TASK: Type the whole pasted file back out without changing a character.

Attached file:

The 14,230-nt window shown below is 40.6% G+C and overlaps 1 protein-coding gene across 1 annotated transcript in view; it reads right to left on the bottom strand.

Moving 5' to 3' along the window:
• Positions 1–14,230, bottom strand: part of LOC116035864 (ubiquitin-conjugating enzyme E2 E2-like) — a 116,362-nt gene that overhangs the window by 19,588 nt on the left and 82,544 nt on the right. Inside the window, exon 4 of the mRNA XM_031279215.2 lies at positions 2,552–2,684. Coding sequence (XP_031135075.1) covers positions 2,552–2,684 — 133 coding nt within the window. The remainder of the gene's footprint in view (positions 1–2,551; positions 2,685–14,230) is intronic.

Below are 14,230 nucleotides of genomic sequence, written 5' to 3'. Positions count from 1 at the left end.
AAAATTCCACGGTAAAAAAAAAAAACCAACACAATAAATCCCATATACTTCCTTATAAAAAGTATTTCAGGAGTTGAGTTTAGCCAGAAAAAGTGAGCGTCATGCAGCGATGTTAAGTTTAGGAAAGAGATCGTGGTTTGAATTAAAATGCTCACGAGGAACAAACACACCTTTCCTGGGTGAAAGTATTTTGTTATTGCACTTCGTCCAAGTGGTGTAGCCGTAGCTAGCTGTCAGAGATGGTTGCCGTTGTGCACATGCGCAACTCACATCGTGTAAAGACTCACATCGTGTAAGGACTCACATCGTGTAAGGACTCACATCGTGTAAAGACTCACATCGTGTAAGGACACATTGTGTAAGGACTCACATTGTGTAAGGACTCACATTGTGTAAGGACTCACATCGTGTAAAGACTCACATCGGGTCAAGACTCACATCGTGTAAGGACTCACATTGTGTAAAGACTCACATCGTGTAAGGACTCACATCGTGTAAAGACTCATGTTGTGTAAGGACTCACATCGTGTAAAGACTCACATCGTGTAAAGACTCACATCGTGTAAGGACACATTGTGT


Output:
The 14,230-nt window shown below is 40.6% G+C and overlaps 1 protein-coding gene across 1 annotated transcript in view; it reads right to left on the bottom strand.

Moving 5' to 3' along the window:
• Positions 1–14,230, bottom strand: part of LOC116035864 (ubiquitin-conjugating enzyme E2 E2-like) — a 116,362-nt gene that overhangs the window by 19,588 nt on the left and 82,544 nt on the right. Inside the window, exon 4 of the mRNA XM_031279215.2 lies at positions 2,552–2,684. Coding sequence (XP_031135075.1) covers positions 2,552–2,684 — 133 coding nt within the window. The remainder of the gene's footprint in view (positions 1–2,551; positions 2,685–14,230) is intronic.

Below are 14,230 nucleotides of genomic sequence, written 5' to 3'. Positions count from 1 at the left end.
AAAATTCCACGGTAAAAAAAAAAAACCAACACAATAAATCCCATATACTTCCTTATAAAAAGTATTTCAGGAGTTGAGTTTAGCCAGAAAAAGTGAGCGTCATGCAGCGATGTTAAGTTTAGGAAAGAGATCGTGGTTTGAATTAAAATGCTCACGAGGAACAAACACACCTTTCCTGGGTGAAAGTATTTTGTTATTGCACTTCGTCCAAGTGGTGTAGCCGTAGCTAGCTGTCAGAGATGGTTGCCGTTGTGCACATGCGCAACTCACATCGTGTAAAGACTCACATCGTGTAAGGACTCACATCGTGTAAGGACTCACATCGTGTAAAGACTCACATCGTGTAAGGACACATTGTGTAAGGACTCACATTGTGTAAGGACTCACATTGTGTAAGGACTCACATCGTGTAAAGACTCACATCGGGTCAAGACTCACATCGTGTAAGGACTCACATTGTGTAAAGACTCACATCGTGTAAGGACTCACATCGTGTAAAGACTCATGTTGTGTAAGGACTCACATCGTGTAAAGACTCACATCGTGTAAAGACTCACATCGTGTAAGGACACATTGTGT